Wednesday, July 23, 2008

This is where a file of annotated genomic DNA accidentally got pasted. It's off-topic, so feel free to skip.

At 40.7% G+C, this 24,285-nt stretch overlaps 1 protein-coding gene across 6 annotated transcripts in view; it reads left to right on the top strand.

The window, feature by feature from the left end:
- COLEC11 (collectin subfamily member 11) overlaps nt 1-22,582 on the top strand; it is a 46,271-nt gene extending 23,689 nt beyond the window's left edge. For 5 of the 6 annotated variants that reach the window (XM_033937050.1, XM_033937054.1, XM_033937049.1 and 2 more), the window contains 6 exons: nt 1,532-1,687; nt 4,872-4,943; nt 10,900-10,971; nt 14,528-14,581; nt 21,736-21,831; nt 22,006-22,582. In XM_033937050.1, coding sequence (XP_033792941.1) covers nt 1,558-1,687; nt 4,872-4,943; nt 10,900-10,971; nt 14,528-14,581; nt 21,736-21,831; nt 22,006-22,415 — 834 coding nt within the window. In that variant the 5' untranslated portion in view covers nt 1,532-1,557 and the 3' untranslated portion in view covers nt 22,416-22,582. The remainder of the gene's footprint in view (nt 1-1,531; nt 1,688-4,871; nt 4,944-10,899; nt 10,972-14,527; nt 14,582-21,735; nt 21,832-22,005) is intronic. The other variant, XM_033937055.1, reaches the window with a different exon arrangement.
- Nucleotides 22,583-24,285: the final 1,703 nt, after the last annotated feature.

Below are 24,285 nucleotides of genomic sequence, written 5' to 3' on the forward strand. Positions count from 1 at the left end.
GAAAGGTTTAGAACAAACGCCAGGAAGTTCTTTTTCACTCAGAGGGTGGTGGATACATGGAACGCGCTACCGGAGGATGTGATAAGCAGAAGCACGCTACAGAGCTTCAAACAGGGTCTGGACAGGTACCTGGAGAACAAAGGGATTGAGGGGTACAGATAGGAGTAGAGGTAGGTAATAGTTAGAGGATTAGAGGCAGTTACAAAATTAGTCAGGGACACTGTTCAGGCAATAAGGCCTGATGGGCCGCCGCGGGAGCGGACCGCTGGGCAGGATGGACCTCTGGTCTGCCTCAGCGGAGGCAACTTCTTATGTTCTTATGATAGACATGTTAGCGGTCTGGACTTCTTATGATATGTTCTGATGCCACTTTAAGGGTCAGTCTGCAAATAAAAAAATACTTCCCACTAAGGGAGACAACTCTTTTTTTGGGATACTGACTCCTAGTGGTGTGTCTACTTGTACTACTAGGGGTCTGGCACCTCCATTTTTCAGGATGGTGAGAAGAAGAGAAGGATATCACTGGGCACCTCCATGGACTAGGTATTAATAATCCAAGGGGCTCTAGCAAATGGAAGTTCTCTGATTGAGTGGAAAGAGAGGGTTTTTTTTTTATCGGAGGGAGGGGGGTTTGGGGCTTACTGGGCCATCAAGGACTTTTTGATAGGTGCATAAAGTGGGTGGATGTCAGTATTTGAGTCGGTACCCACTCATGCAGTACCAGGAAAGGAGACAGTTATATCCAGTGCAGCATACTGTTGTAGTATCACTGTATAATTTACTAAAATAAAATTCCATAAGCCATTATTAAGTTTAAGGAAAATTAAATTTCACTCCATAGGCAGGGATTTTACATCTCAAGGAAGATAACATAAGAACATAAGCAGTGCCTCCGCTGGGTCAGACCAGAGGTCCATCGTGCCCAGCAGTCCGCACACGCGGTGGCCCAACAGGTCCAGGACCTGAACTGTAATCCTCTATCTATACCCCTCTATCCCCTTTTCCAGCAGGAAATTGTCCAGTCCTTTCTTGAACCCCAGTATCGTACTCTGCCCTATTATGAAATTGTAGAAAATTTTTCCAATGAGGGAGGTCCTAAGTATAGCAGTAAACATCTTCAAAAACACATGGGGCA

Somewhere in the Tao Te Ching, Lao Tzu mentions “the 10,000 things”, referring, I guess, to the countless tasks each of us sets for ourselves in our daily lives. Most of us immediately start doing “things” the instant we awaken, and we fall asleep only after we’ve done the last of the hundreds (thousands?) of things for that day. We basically go from one task to the next, minute by minute, hour after hour, day after day after day. Our lives are consumed and controlled by these “10,000 things” that we have convinced ourselves simply must get done. However, every so often – and it happened again a few minutes ago – the realization hits me that most (maybe all) of these so-called important things actually don’t have to be done. They’re not that important. They don’t really matter very much, if at all. The universe will continue smoothly on course whether I do these 10,000 things or not. Not only that, it becomes disturbingly clear, now and then, that when these 10,000 tasks are completed, there will be another 10,000 waiting for me, and then another after that, on into infinity. In other words, I come to realize that I am doing the tasks only so that I can do more tasks. There’s no end. There’s no point where I say, “Ah, this is a lovely task.” (Let’s say I’m loading the dishwasher.) “This task was destined for only me, so I’m going to bask in its loveliness. I find my life’s purpose in this wonderful task.” It sounds silly even as I read it, because of course we can’t bask in any one task, because there are 9,999 “things” waiting to be done! It’s a strange life most of us lead – a life in which we feel compelled to do things that aren’t really important and that only lead to endless other unimportant things to do. Well, this afternoon I’m going to try to break the routine, at least for a bit. I’m going to try to get absolutely nothing done. The 10,000 things be damned. (But they’ll be there tomorrow when I awaken.)

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